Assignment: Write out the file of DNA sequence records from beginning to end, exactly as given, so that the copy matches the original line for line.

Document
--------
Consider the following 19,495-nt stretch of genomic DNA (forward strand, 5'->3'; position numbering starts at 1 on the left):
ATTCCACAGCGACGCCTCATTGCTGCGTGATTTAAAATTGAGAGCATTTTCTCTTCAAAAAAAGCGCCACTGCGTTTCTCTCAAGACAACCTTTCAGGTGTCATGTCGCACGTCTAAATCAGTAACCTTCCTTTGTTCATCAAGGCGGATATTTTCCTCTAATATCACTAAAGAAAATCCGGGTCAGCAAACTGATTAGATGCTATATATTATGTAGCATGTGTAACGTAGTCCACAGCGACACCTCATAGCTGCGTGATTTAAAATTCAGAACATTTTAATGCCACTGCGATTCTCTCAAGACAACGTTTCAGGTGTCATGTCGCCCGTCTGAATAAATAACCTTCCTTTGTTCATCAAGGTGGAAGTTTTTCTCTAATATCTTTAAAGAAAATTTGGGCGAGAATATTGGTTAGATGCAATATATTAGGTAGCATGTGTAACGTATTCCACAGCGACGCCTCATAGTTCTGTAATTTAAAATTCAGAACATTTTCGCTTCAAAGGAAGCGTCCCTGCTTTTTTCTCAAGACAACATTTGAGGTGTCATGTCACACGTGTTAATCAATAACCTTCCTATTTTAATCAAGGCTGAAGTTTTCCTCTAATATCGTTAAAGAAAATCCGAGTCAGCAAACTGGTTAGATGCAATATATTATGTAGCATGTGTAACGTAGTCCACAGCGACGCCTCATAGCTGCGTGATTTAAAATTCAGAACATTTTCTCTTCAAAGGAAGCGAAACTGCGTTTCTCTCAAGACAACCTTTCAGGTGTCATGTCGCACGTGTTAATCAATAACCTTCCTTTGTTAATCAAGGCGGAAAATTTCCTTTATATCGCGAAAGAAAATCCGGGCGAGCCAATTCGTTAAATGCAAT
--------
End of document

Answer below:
Consider the following 19,495-nt stretch of genomic DNA (forward strand, 5'->3'; position numbering starts at 1 on the left):
ATTCCACAGCGACGCCTCATTGCTGCGTGATTTAAAATTGAGAGCATTTTCTCTTCAAAAAAAGCGCCACTGCGTTTCTCTCAAGACAACCTTTCAGGTGTCATGTCGCACGTCTAAATCAGTAACCTTCCTTTGTTCATCAAGGCGGATATTTTCCTCTAATATCACTAAAGAAAATCCGGGTCAGCAAACTGATTAGATGCTATATATTATGTAGCATGTGTAACGTAGTCCACAGCGACACCTCATAGCTGCGTGATTTAAAATTCAGAACATTTTAATGCCACTGCGATTCTCTCAAGACAACGTTTCAGGTGTCATGTCGCCCGTCTGAATAAATAACCTTCCTTTGTTCATCAAGGTGGAAGTTTTTCTCTAATATCTTTAAAGAAAATTTGGGCGAGAATATTGGTTAGATGCAATATATTAGGTAGCATGTGTAACGTATTCCACAGCGACGCCTCATAGTTCTGTAATTTAAAATTCAGAACATTTTCGCTTCAAAGGAAGCGTCCCTGCTTTTTTCTCAAGACAACATTTGAGGTGTCATGTCACACGTGTTAATCAATAACCTTCCTATTTTAATCAAGGCTGAAGTTTTCCTCTAATATCGTTAAAGAAAATCCGAGTCAGCAAACTGGTTAGATGCAATATATTATGTAGCATGTGTAACGTAGTCCACAGCGACGCCTCATAGCTGCGTGATTTAAAATTCAGAACATTTTCTCTTCAAAGGAAGCGAAACTGCGTTTCTCTCAAGACAACCTTTCAGGTGTCATGTCGCACGTGTTAATCAATAACCTTCCTTTGTTAATCAAGGCGGAAAATTTCCTTTATATCGCGAAAGAAAATCCGGGCGAGCCAATTCGTTAAATGCAAT